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CALIFORNIA DREAMIN’

IT’S BEEN 50 YEARS SINCE THE SUMMER OF LOVE PUT SAN FRANCISCO IN THE SPOTLIGHT. BUT FROM ORGANIC FARMERS’ MARKETS TO OPEN-AIR STREET PARTIES, AND A STORE WHERE EVERYTHING IS FREE, THE LEGACY OF THOSE GOLDEN DAYS STILL LIVES ON ACROSS THE BAY AREA

SET FOR SAN FRANCISCO

DEEP INSIDE GOLDEN GATE PARK, the soundtrack of modern day San Francisco – the frenetic patter of laptops in techie-filled coffee shops, streets rolling with Uber traffic – seems far, far away. A more primal sound beats out near the Conservatory of Flowers, the park’s Victorian-era greenhouse. On this spot known colloquially as Hippie Hill, drum circles congregate in a fug of marijuana smoke most days. One afternoon, a lone musician is tapping out a rhythm on a homemade drum, fashioned from PVC piping and emblazoned with the words ‘Waste not, want not’. Reclining on the slope, he soaks up the last light, the golden Californian rays playing on his long hair and beard.

Kaveh Mahdavi on his way to band practice.

Fifty years ago, Golden Gate Park and the Haight-Ashbury neighbourhood next to it became the epicentre for a movement that would change the world. The Summer of Love sprung up in 1967 like a field of wild flowers. Tens of thousands of young people from across America descended on this area of less than a square mile. Casting off the corseted fashions and attitudes of their hometowns, they came to embrace the liberated atmosphere. Sitting cross-legged and catatonic on the grass, or dancing and swaying, they listened to bands like Jefferson Airplane hold free open-air gigs in the park.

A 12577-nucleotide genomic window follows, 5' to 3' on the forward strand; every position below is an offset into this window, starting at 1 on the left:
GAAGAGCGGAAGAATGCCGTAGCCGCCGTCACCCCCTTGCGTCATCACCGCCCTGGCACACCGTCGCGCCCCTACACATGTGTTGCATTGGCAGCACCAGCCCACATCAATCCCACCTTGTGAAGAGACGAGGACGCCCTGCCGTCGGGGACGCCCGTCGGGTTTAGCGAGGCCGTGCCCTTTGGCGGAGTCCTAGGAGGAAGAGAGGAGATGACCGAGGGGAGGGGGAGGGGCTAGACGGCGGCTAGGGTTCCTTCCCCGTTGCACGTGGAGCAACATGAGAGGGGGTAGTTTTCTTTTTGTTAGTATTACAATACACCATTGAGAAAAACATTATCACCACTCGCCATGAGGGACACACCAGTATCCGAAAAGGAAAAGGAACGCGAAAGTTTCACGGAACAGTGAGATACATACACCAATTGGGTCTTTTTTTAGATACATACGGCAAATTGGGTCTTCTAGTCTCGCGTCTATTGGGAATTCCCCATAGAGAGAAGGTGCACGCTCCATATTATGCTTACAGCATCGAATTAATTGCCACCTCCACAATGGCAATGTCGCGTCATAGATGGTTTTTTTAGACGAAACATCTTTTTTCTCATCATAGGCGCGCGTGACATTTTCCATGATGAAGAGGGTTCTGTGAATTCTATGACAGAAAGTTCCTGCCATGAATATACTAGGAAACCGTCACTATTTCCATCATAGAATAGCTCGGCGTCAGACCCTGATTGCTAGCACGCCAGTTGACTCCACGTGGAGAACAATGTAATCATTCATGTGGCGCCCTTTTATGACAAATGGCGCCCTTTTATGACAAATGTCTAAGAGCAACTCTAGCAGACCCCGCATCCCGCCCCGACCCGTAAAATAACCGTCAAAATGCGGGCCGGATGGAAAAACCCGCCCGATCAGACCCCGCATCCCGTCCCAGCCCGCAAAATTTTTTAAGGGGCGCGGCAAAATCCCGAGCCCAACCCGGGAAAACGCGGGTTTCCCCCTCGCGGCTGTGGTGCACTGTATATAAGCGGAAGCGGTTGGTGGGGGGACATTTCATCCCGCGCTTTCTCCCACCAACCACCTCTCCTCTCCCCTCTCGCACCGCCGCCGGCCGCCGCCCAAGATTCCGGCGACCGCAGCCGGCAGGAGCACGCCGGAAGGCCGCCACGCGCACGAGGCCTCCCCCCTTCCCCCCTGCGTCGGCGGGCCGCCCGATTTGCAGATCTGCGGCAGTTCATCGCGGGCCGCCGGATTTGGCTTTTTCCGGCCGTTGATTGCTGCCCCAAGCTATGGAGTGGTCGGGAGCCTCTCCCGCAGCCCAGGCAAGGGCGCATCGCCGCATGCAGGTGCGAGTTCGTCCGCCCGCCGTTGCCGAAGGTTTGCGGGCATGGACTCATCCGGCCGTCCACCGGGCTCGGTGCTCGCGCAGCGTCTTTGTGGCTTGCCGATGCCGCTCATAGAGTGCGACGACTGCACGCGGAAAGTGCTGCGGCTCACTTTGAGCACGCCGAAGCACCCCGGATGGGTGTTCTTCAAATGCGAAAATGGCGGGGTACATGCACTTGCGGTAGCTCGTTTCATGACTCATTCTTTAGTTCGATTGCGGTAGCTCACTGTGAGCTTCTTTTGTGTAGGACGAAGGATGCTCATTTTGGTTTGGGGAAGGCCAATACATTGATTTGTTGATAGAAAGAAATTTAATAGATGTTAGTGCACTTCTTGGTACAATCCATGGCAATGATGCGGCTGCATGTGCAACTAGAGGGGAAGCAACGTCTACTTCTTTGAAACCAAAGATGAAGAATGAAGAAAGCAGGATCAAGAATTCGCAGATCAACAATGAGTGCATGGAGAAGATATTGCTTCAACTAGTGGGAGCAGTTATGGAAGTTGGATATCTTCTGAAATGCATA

Michael Grauer and Mark Souza with their vintage campervan in Golden Gate Park.

At the foot of Hippie Hill, the tree where Janis Joplin serenaded onlookers still stands. While much of today’s San Francisco would be unrecognisable to Janis, this area remains a time warp. A mint-green VW campervan pulls up next to the Conservatory of Flowers. Out steps local Mark Souza, wearing a ’60s rock band T-shirt and a velvet jacket, joined by his partner Michael Grauer and their four Australian Shepherd dogs. ‘We came to appreciate the dahlias and the sunset,’ says Mark. ‘We like to be free, and the van means we can hit the road – all six of us – whenever we like.’

Giant legs adorn a shop on Haight Street.

A short amble away, Haight Street, lined with record stores and shops selling bongs, rock crystals and hand-dyed psychedelia, is similarly full of bohemian romantics. Holding a guitar in one hand, Kaveh Mahdavi is on his way to band practice when he stops for a smoke beside a mural to Grateful Dead frontman Jerry Garcia. Kaveh used to work for IBM until, like so many generations before him, he dropped out and bought a one-way ticket to San Francisco. ‘I was attracted to the neighbourhood because it’s a little weird around the edges,’ he says. ‘People talk about the energy of certain places. Something drew me here.’

Colourful merchandise at one of Haight Street’s psychedelic emporiums
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